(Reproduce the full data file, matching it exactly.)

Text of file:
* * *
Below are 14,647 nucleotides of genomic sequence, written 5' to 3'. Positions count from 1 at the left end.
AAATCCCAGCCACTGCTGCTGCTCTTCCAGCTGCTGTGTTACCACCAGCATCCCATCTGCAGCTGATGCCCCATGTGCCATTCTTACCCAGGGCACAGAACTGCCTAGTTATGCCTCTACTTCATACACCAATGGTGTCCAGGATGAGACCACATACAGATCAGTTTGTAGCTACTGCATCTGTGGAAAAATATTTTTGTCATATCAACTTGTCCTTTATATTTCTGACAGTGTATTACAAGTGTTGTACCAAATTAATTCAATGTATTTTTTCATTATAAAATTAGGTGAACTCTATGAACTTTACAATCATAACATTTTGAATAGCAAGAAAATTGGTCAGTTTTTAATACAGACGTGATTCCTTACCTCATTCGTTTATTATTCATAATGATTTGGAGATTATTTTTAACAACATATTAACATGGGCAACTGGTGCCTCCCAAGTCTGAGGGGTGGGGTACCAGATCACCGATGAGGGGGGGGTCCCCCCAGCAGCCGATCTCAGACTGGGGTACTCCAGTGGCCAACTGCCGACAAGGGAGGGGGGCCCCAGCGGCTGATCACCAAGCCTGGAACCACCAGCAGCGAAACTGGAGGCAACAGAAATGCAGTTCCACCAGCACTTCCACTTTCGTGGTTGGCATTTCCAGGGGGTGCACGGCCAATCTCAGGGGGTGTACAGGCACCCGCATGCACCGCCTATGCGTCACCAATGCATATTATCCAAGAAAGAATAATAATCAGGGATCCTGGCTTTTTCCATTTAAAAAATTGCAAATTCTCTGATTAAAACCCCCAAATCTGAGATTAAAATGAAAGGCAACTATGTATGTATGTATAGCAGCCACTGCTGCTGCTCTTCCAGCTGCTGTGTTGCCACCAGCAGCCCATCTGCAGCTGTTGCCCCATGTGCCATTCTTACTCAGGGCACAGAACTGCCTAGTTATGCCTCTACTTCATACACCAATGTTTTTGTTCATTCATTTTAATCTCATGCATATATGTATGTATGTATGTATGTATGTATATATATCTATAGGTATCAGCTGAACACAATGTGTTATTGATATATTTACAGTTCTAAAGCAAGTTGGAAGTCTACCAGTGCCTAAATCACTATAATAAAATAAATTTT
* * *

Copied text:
Below are 14,647 nucleotides of genomic sequence, written 5' to 3'. Positions count from 1 at the left end.
AAATCCCAGCCACTGCTGCTGCTCTTCCAGCTGCTGTGTTACCACCAGCATCCCATCTGCAGCTGATGCCCCATGTGCCATTCTTACCCAGGGCACAGAACTGCCTAGTTATGCCTCTACTTCATACACCAATGGTGTCCAGGATGAGACCACATACAGATCAGTTTGTAGCTACTGCATCTGTGGAAAAATATTTTTGTCATATCAACTTGTCCTTTATATTTCTGACAGTGTATTACAAGTGTTGTACCAAATTAATTCAATGTATTTTTTCATTATAAAATTAGGTGAACTCTATGAACTTTACAATCATAACATTTTGAATAGCAAGAAAATTGGTCAGTTTTTAATACAGACGTGATTCCTTACCTCATTCGTTTATTATTCATAATGATTTGGAGATTATTTTTAACAACATATTAACATGGGCAACTGGTGCCTCCCAAGTCTGAGGGGTGGGGTACCAGATCACCGATGAGGGGGGGGTCCCCCCAGCAGCCGATCTCAGACTGGGGTACTCCAGTGGCCAACTGCCGACAAGGGAGGGGGGCCCCAGCGGCTGATCACCAAGCCTGGAACCACCAGCAGCGAAACTGGAGGCAACAGAAATGCAGTTCCACCAGCACTTCCACTTTCGTGGTTGGCATTTCCAGGGGGTGCACGGCCAATCTCAGGGGGTGTACAGGCACCCGCATGCACCGCCTATGCGTCACCAATGCATATTATCCAAGAAAGAATAATAATCAGGGATCCTGGCTTTTTCCATTTAAAAAATTGCAAATTCTCTGATTAAAACCCCCAAATCTGAGATTAAAATGAAAGGCAACTATGTATGTATGTATAGCAGCCACTGCTGCTGCTCTTCCAGCTGCTGTGTTGCCACCAGCAGCCCATCTGCAGCTGTTGCCCCATGTGCCATTCTTACTCAGGGCACAGAACTGCCTAGTTATGCCTCTACTTCATACACCAATGTTTTTGTTCATTCATTTTAATCTCATGCATATATGTATGTATGTATGTATGTATGTATATATATCTATAGGTATCAGCTGAACACAATGTGTTATTGATATATTTACAGTTCTAAAGCAAGTTGGAAGTCTACCAGTGCCTAAATCACTATAATAAAATAAATTTT